What’s More Important To You Than Being Happy?

The longer I live, the surer I become that happiness is primarily a matter of choice.

Aside from seeing this in my own life, I see it in others. I see people in horrible situations who are happier than most people, and I see people who have it good who are far less happy than most. 

If I’m right, then if someone is usually unhappy it’s because they have chosen to be unhappy. Or they have not chosen to be happy, which is the same thing. Why would anyone make such a choice? Because there’s something that is more important to them than being happy.

In Be Gracious, Not Grumpy, Lori talked about a woman who was determined to be angry and critical. This woman was one of three dozen guests who had a problem because of a mix up between the port and the cruise line. Lori and I were part of this group. Most of us grumbled a bit then went on with life waiting to see if the problem would be resolved – which it was. I talked with many of those affected by this issue over the course of the cruise, and all but this one lady felt it was handled well. All the rest were happy with the way it worked out, while this one lady remained upset and dissatisfied.

The kicker is one of the couples with us ran into this woman at a meal and heard her telling a young woman the way to get what you want was to be demanding and hard to please. For this woman being unhappy was a life choice. Even if she does get what she wants more often than the rest of us, what good is it doing her? She might be getting her way more often, but she’s less happy. Apparently getting her way is more important to her than being happy.

So what, if anything, is more important to you than being happy?

~ Paul – I’m XY, and since I realised happiness is a choice I’ve been happy far more often.

Links may be monetised
Image Credit: © Marek | stock.adobe.com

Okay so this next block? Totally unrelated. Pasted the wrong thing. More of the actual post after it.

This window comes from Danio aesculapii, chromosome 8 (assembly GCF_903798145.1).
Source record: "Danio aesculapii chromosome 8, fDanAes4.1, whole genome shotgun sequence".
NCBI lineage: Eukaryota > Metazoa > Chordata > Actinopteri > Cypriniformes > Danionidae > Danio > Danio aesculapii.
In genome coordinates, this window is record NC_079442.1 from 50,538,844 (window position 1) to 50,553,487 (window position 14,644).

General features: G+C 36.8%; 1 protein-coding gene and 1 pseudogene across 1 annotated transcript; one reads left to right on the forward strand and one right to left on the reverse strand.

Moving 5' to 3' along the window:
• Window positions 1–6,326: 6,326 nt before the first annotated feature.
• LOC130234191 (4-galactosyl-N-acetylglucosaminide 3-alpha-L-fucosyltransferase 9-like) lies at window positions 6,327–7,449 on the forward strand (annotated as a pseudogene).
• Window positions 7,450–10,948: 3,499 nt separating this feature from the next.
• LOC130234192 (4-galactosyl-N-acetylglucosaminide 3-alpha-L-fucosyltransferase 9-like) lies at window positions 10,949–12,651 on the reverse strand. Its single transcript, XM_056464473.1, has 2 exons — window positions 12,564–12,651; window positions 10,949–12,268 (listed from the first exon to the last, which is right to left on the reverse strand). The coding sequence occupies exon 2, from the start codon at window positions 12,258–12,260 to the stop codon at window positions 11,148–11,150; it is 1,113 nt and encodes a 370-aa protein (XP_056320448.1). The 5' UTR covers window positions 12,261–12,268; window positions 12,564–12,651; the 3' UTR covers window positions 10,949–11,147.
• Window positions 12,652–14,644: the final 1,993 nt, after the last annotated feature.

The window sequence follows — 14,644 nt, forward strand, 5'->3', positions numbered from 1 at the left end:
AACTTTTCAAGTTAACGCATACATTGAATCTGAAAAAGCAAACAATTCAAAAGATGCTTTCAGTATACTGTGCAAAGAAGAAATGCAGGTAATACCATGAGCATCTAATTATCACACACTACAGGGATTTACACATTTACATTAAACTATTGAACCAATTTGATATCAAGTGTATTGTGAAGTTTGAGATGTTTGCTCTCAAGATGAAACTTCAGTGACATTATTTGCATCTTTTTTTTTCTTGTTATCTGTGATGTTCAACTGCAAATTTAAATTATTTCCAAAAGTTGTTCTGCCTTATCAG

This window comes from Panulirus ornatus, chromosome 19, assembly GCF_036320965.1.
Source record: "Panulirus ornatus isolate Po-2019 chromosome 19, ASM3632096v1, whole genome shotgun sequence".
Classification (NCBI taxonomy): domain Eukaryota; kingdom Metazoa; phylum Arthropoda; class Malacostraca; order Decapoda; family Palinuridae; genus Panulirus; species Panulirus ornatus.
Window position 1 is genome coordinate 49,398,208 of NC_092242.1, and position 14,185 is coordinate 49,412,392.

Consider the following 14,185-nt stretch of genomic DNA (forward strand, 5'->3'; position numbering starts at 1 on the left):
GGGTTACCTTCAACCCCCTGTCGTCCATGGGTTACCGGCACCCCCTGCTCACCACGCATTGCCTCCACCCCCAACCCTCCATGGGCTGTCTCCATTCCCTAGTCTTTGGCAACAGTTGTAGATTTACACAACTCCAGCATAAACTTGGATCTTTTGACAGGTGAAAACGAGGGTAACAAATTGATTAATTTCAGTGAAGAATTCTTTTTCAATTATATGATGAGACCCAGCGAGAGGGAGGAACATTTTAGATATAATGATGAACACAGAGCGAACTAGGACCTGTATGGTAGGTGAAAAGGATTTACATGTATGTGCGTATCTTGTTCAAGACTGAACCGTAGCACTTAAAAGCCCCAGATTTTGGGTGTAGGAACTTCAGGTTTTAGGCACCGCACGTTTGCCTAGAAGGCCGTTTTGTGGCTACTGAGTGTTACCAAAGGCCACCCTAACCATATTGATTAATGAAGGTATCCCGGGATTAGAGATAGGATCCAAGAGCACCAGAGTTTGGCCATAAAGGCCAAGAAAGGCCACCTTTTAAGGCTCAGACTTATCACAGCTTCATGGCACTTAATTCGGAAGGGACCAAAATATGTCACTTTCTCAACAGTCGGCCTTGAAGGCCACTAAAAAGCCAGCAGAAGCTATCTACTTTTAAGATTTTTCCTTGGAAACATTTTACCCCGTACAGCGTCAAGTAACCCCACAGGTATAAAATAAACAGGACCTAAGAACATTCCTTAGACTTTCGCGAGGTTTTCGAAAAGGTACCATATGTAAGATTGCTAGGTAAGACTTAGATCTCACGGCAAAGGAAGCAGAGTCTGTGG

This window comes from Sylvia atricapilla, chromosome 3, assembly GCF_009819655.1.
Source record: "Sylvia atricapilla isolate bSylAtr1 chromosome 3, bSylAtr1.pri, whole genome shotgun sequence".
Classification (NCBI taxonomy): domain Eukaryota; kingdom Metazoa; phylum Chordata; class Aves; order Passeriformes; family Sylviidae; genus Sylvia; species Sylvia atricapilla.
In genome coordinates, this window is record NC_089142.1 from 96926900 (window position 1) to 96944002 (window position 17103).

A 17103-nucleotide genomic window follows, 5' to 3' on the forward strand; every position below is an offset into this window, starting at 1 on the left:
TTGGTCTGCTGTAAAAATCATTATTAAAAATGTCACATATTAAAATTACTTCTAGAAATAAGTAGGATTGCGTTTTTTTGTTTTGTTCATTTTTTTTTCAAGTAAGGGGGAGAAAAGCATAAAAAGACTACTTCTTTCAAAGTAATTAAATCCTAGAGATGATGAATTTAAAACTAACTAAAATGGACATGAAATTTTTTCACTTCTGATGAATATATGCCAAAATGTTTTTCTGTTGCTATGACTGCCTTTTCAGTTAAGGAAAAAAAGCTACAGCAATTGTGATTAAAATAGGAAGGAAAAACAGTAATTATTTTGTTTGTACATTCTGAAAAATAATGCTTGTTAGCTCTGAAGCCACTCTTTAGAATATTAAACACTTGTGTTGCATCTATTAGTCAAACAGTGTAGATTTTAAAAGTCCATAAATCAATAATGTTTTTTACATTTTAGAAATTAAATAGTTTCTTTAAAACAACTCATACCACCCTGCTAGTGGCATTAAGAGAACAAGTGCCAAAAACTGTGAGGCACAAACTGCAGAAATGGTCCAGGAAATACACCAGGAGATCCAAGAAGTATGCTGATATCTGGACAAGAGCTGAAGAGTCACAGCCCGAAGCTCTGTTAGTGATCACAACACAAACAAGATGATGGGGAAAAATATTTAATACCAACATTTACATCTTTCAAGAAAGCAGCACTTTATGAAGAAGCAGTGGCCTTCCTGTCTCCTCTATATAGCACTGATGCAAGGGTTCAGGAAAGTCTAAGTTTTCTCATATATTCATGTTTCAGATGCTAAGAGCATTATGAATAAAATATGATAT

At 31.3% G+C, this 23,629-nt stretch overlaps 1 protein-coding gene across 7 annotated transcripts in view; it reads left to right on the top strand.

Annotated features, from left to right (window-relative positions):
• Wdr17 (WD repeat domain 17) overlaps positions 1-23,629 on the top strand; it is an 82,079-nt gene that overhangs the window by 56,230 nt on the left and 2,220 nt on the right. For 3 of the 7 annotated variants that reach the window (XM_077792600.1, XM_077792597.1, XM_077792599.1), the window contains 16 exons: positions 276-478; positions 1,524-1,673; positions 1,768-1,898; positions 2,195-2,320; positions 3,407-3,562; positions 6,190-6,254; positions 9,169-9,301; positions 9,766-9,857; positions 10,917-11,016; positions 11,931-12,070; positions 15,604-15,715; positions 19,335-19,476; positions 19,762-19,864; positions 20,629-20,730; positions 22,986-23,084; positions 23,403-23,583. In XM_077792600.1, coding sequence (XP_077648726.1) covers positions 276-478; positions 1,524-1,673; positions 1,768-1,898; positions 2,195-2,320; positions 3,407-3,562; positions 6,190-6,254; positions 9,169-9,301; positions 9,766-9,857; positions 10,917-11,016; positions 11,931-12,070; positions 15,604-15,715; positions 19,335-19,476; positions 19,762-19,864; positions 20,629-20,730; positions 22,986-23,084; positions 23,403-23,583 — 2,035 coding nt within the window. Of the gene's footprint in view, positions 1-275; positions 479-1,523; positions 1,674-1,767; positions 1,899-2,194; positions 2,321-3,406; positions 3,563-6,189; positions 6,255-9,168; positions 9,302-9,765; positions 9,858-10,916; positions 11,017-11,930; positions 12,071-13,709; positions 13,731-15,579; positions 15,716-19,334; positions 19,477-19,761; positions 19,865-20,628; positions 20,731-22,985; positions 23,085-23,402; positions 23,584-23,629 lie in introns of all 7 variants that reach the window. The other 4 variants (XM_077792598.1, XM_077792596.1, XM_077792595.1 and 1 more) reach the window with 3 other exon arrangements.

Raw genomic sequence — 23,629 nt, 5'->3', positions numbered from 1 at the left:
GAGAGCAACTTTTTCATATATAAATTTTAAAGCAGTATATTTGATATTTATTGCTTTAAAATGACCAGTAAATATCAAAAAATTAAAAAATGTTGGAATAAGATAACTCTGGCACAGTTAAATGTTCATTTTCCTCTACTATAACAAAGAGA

Shop Amazon ♦ Shop to give links page
We’re donation supported Thanks for your help!
Where we’re going Contact us about speaking

11 Comments on “What’s More Important To You Than Being Happy?

  1. I would say that the grumpy lady was quite happy being just the way she is!

    I recently read a thought-provoking reflection on buying and selling; we ‘sell’ the most precious things we have to obtain other things. We ‘sell’ our honesty to ‘buy’ the feeling of getting on someone’s good side when we tell them what we want to hear. We ‘sell’ our freedom to ‘buy’ a spouse, children. Etc. Constantly buying and selling, based on what seems most important at the moment. That grumpy lady ‘sold’ her equanimity for the chance to ‘buy’ some wave-making. I’ll bet it makes her happy enough.

    It’s when we realize that our choices make us UNhappy that we find motivation to change. I once openly expressed my low self-esteem because I thought it was the right way to be. When I recognized that I was unhappy and making others unhappy, I found the courage to reject being neurotic about things. My life has been much happier ever since.

  2. What’s more important than happiness? Well, a suitcase full of cash and an M60, for starters…

    Whoa. Sorry. Wrong paradigm.

    Seriously, I think happiness is like a soap-bubble. We can watch it and treasure its delicate beauty in the moment, but once we try to hold on to it, it’s gone.

    And that, I think, is the key, living in the moment without either attachment or neglect.

    Andrew Budek-Schmeisser recently posted…Your Dying Spouse 314 – MilestonesMy Profile

  3. Being holy is more important than being happy.

    There are many examples in the Bible when God-fearing men and women were anything but happy. God created all of our emotions. God Himself does not always choose to be happy.

    You and Lori have talked about how your marriage was troubled before Lori became sexually generous, and Paul – you have stated that, at the time, you would have been unable to be the first one to make a change. Were you unable to choose to be happy in those circumstances? Would it have been appropriate?

    God gave us a basic need for relational intimacy, how does one choose to be happy when one’s basic needs are not being met? One can give thanks in all circumstances, and one can experience peace and joy by walking in the Spirit, but sometimes it’s not possible (or maybe even right) to be happy. It’s easy for you to say that happiness is a choice, when you got what you wanted.

    • I am not happy about certain lacks in our marriage bed and in our marriage, but overall I choose to be happy with what I do have. Oh, I get triggered and choose to go down that our every so often, but I am also trying to be happy with my circumstances.